Endothelial progenitor cells show inverse correlation with coronary artery disease risk factors.

This study documents that patients with coronary artery disease (CAD) revealed reduced levels and functional impairment of bone marrow–derived circulating endothelial progenitor cells (EPCs), which correlated with risk factors for CAD.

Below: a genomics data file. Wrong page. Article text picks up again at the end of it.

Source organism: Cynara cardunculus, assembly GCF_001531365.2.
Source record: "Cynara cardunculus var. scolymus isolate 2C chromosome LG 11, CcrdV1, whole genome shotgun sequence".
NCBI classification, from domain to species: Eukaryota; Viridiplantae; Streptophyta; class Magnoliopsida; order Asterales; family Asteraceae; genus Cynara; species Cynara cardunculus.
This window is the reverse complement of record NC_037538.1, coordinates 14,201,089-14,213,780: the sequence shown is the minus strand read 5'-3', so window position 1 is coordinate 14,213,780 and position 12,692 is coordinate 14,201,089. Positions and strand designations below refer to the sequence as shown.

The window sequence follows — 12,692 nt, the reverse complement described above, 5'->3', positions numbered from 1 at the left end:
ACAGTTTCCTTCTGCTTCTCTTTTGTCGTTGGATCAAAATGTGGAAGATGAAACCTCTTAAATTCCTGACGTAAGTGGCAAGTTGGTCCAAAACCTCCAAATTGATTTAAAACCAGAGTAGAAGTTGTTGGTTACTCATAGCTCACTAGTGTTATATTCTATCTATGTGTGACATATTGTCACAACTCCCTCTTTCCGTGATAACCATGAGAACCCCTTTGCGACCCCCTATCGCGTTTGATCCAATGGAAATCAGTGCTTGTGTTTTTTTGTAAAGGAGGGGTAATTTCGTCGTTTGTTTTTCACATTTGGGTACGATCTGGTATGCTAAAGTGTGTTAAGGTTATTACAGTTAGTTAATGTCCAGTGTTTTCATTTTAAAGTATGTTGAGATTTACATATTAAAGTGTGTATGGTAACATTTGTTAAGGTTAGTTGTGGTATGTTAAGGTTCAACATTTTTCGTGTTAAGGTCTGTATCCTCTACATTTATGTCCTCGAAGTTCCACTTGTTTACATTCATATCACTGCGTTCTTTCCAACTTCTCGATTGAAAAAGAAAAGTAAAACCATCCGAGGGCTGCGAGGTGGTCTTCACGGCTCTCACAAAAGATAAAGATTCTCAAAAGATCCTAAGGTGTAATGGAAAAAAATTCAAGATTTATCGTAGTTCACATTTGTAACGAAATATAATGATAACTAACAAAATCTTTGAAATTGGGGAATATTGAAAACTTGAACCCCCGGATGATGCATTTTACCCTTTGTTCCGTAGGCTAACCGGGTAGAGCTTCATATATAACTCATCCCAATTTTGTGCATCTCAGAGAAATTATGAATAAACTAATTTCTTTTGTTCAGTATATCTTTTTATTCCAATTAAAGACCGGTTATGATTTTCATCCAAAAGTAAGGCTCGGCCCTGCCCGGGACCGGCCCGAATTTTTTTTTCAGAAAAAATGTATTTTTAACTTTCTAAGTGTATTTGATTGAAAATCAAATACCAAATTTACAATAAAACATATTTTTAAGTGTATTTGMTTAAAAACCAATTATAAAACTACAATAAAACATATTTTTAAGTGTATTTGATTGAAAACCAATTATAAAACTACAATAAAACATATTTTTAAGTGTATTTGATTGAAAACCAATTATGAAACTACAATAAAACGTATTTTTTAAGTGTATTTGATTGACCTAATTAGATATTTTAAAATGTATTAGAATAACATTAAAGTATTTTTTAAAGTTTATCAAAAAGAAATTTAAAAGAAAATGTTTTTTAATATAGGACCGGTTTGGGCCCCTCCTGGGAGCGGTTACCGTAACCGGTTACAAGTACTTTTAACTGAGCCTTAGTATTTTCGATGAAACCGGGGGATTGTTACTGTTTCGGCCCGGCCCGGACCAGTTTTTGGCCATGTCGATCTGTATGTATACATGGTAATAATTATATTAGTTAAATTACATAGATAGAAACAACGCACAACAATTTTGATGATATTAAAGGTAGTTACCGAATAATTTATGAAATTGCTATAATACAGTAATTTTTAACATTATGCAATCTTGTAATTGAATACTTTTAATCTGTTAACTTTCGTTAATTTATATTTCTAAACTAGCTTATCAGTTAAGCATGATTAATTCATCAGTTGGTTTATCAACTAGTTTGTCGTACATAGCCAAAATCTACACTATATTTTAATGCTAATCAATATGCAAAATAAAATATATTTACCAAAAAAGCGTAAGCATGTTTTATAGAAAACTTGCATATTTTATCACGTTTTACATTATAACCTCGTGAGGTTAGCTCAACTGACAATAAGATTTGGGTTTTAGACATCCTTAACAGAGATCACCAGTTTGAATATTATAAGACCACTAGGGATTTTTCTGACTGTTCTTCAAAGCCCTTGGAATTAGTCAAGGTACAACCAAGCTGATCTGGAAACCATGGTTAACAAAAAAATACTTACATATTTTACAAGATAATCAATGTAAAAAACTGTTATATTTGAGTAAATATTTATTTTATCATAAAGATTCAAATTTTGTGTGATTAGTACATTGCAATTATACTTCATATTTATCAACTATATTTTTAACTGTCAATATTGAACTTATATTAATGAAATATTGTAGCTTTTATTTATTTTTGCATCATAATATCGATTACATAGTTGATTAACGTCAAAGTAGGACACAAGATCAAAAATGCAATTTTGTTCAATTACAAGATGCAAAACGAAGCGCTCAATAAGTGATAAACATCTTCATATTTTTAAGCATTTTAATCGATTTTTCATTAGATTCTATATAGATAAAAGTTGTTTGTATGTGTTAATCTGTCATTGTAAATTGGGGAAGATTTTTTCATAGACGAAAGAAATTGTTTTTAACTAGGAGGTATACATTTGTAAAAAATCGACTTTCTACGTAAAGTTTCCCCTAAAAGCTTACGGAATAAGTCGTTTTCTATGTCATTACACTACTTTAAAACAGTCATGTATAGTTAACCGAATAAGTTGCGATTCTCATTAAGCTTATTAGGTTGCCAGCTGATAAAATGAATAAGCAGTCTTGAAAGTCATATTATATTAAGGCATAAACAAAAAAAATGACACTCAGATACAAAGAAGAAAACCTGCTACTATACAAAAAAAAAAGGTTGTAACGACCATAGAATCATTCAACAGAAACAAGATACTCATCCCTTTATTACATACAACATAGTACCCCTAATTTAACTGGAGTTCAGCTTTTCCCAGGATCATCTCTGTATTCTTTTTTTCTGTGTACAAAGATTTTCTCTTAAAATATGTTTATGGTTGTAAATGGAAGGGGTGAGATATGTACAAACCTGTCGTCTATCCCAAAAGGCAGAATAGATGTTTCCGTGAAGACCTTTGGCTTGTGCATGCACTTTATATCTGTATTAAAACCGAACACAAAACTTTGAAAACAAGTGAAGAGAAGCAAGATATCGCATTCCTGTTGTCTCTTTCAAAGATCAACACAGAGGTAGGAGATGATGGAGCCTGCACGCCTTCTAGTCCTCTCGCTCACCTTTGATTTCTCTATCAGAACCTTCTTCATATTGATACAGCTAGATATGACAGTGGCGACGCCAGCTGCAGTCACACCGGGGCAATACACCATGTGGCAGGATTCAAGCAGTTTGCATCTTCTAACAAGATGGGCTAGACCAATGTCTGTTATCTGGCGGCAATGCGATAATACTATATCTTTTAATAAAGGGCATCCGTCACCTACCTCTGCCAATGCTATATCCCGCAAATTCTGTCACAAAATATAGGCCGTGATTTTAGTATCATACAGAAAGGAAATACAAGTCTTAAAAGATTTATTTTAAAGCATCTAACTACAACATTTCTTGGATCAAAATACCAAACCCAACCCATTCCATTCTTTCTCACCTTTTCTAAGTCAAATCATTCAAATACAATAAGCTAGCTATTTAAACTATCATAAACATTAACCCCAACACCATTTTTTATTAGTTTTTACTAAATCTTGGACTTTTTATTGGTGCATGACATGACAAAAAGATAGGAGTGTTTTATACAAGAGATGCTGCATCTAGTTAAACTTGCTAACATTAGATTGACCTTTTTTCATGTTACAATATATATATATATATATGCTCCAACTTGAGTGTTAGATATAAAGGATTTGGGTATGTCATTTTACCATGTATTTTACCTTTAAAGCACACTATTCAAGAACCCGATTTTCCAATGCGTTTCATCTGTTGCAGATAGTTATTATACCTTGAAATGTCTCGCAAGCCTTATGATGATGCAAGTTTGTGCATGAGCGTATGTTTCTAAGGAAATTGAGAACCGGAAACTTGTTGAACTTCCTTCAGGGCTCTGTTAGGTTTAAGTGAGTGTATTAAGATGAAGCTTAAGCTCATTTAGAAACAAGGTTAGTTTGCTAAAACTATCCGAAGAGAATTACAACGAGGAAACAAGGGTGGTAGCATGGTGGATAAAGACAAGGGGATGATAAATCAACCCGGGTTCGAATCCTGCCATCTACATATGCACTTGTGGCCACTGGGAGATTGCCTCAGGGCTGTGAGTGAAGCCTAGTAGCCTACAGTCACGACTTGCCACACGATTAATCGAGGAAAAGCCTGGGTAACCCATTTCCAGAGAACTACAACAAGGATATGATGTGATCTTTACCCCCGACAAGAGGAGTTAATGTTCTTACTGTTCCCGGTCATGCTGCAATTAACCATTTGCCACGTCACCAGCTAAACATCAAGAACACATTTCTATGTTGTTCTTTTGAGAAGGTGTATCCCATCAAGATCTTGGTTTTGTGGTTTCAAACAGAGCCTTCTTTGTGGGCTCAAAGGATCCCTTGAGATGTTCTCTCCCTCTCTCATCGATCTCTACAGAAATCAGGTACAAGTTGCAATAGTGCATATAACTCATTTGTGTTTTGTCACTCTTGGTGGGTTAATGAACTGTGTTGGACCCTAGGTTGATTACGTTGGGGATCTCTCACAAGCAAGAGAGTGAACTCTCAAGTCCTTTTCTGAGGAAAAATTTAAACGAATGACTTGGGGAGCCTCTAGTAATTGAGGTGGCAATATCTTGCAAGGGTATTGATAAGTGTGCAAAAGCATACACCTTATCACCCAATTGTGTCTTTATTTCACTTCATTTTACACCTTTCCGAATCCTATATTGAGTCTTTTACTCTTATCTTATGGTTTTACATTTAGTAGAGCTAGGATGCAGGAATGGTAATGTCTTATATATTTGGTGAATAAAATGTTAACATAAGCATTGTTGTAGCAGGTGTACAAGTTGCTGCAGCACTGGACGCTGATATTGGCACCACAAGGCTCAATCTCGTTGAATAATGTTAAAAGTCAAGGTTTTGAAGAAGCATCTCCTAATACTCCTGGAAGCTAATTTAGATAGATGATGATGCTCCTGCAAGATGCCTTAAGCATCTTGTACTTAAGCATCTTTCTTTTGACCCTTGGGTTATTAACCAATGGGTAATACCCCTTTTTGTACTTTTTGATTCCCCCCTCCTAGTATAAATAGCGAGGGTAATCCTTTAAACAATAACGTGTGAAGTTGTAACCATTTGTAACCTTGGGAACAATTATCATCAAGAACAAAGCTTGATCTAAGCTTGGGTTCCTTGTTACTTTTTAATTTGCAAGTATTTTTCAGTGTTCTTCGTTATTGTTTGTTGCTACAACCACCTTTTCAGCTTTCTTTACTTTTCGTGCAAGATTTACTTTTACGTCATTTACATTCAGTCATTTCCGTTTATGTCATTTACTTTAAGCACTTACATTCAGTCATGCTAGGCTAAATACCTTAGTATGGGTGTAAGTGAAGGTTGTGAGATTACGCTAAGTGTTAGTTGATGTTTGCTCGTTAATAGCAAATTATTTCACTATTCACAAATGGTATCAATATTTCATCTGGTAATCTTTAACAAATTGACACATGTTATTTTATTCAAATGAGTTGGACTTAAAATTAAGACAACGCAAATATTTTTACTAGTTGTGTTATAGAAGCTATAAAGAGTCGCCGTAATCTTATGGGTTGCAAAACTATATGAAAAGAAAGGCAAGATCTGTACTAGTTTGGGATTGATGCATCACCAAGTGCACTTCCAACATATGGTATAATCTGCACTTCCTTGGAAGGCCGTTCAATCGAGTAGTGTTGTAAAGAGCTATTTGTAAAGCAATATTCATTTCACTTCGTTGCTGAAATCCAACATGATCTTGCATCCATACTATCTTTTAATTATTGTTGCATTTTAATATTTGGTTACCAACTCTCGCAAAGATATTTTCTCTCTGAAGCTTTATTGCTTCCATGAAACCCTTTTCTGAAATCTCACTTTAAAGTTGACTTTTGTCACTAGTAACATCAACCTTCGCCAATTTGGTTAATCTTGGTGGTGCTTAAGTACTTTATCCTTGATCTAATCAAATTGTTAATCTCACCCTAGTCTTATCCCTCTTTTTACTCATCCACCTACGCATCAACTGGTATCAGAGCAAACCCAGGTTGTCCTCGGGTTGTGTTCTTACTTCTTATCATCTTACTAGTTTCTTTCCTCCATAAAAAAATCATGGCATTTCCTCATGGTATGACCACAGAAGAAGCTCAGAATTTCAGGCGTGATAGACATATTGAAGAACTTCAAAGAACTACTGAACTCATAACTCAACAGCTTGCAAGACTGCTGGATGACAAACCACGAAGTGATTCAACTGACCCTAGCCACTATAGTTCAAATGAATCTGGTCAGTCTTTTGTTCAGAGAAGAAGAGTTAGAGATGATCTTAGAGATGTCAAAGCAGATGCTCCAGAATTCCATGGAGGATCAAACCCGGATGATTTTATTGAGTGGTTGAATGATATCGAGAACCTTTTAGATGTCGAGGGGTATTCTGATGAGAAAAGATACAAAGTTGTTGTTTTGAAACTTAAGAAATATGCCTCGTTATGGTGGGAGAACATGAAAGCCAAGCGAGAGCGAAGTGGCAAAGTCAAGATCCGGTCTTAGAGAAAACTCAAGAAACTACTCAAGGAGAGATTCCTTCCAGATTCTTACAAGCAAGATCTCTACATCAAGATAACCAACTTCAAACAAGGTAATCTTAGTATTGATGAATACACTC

Analysis of the individual risk factors demonstrated that smokers had significantly reduced levels of EPCs and CD34-/KDR-positive cells, and that a positive family history of CAD was associated with reduced CD34-/KDR-positive cells. Hypertension was also identified as a major independent predictor for impaired EPC migration.

The conclusion is, given the important role of EPCs for neovascularization of ischemic tissue, the decrease of EPC numbers and activity may contribute to impaired vascularization in patients with CAD.

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